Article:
Can his life and works be divided into set phases?

His interactions with Souza, a far more intelligent, intellectual and political artist than Husain, had a lot of influence on his work. The post-War language in paintings is broadly called expressionism, which dealt with the social context, the environment, a certain sense of history. On the other hand, existentialist language was much more personal and talked about personal philosophical positions without the social references. Tyeb Mehta and Akbar Padamsee took that kind of position. Husain and Souza put it out in the social context. In the 1950s, until about the mid-1960s, attempts were made to bring in Indian pictorial traditions into this vocabulary. Both Husain and Souza, and in a different way Padamsee, started to get excited with the Indian pictorial traditions and made their own versions. Khajuraho sculptures became one of the muses to many. Husain started thinking of the Indian tradition at multiple levels from the classical to the folk and to the tribal in a simple and schematic sense, very much on an intuitive basis. Souza later on restricted his paintings to his own subjectivities and his own sexualities. Husain, until about the mid-1960s, was struggling to evolve this kind of vocabulary, where he was trying to give it a form, structure and meaning. He sort of mastered that, and then it became a sort of facility which he could do with his left hand.

After this phase, he took interest in a whole range of topics that became part of his narrative. The Ramayana and the Mahabharata figure in this phase. He was tending to illustrate rather than interpret to get something new. He had become an illustrator. He also has a comic strip aspect in this phase. With his facility, he could pull off those images with the spontaneity of a folk artist who has got a given vocabulary. In all these phases, he relied on his intuition. However, even he has said many times that he did his best work in the 1950s and the 1960s.

Many see him as an artist who got obsessed with something be it mythology, icons, cinema, women, and even horses at different times.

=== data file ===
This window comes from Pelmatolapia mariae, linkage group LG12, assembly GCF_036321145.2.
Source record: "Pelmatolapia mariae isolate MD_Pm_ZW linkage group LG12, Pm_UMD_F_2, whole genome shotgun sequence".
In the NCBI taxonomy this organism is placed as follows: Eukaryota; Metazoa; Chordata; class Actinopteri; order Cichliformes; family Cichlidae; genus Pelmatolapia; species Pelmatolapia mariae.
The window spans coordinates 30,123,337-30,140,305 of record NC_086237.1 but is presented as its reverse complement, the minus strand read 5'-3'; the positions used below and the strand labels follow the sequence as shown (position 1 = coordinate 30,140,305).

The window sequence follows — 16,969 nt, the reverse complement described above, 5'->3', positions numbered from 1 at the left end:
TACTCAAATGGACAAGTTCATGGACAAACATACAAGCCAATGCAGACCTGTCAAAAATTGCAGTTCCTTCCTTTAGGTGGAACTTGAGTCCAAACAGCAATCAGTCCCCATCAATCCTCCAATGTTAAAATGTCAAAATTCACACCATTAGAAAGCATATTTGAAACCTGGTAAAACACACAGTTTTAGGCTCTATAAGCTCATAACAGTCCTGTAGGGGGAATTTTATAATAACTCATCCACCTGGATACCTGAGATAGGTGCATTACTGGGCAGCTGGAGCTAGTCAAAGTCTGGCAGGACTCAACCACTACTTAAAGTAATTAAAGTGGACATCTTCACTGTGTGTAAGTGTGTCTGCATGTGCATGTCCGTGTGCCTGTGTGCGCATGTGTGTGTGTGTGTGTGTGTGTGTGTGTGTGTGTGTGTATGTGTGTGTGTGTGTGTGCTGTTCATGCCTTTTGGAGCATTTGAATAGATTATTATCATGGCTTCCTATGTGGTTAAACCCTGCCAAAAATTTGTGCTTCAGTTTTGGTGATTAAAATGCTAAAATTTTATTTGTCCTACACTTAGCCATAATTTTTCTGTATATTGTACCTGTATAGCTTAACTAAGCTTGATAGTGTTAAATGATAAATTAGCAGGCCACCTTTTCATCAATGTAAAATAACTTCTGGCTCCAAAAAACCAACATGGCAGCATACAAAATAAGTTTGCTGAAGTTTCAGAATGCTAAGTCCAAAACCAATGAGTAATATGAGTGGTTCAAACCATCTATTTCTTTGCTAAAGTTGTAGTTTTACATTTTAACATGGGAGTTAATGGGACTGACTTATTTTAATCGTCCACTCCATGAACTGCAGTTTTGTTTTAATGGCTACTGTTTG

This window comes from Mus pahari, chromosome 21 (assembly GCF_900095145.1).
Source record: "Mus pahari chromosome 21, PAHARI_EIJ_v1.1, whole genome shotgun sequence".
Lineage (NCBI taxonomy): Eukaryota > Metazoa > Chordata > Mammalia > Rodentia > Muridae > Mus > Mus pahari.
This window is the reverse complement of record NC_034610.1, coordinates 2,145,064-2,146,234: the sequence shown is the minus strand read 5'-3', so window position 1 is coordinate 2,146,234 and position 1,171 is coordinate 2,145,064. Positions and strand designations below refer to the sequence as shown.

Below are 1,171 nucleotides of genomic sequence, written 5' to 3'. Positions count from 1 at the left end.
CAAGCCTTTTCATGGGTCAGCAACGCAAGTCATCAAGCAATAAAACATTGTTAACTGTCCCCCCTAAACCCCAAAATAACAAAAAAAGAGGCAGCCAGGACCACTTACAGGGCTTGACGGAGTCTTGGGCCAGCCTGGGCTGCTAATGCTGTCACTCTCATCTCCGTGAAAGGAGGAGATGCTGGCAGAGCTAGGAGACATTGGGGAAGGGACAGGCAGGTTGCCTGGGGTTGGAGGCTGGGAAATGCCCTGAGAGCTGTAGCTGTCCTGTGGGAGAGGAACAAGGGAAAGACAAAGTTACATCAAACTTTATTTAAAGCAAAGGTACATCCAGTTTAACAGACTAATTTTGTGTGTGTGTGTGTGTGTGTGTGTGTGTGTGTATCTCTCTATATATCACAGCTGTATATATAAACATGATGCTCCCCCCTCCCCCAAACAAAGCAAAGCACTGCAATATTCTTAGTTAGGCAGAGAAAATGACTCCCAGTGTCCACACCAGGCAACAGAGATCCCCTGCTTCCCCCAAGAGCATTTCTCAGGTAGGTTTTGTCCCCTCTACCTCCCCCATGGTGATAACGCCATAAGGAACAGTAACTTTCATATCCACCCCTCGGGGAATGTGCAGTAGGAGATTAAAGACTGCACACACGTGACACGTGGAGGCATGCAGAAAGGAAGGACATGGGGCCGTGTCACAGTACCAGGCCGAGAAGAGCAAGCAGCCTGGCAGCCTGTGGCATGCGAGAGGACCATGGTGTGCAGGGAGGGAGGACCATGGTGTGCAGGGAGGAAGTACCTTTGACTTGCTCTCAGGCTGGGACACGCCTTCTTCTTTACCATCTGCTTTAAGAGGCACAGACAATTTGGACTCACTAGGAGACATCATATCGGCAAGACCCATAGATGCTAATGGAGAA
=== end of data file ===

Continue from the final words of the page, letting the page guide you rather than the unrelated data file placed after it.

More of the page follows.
Artists have obsessions, and at different moments, the themes are something different. It is known that Ram Manohar Lohia asked him to paint the Ramayana because he thought it was about time it should come down to people in folk form. It was a story that peasants, labourers and common people knew and talked about. Husain did a series on it. The obsession with Madhuri Dixit and other Bollywood stars was a different case. I have a reading that this was the time when Hindutva as an ideology was growing. Madhuri, through a new level of seduction, represented a woman who was desired by people. That was also the time when the effects of globalisation were articulated through the beginnings of a consumer culture. Everything had to be consumed, from goods to Bollywood's sexuality. The reactions against Husain, in such a scenario, could be seen as also a reaction against a Muslim' who took away Our Madhuri'. Once Husain enters this public culture called Bollywood and gets a woman who is the most desirable, the repressed sexuality of many men is articulated through a particular brand of hate politics. Until the time he was a niche artist and was not a part of popular culture, everything was fine. When he entered the public culture, his older paintings were criticised with unprecedented vitriol.

Husain's paintings showed a vast canvas, as if he was not happy with the restrictions of the frame or easel. What do you think?

Husain was always tempted to go out of the easel. One of his famous paintings, Zameen, is like a panorama; it is like long pan shots with a series of still shots. It is a not a question of its length. It is a question of how it is structured. It does not have a single point of view where everything organises itself in a limited frame. It has multiple points of view.

What made Husain distinct from other artists of his generation? Do you see a kind of continuity between him and Amrita Sher-Gill?

There is definitely a continuity between Amrita Sher-Gill and Husain. Sher-Gill brought back the oil painting that was rejected by the Bengal School. Sher-Gill painted a lot of figures, painted the poor, the peasant. Those representations, the aspects of abstractions that she brought in, were relatively much more realistic than an expressionist Husain's, but Husain took up these abstractions in the way he painted women, the way they are sitting, their hands make the Mudra gesture, and many postures like that. That formed the beginnings of Husain. Most of the artists in the Progressive Artists Group, including Husain, acknowledged the paintings of Amrita Sher-Gill as interlinkages. They didn't know about Ramkinkar Baij or Vinod Bihari Mukherjee. They were biased against the Bengal School. They took the entire Bengal School as one that was incorrect.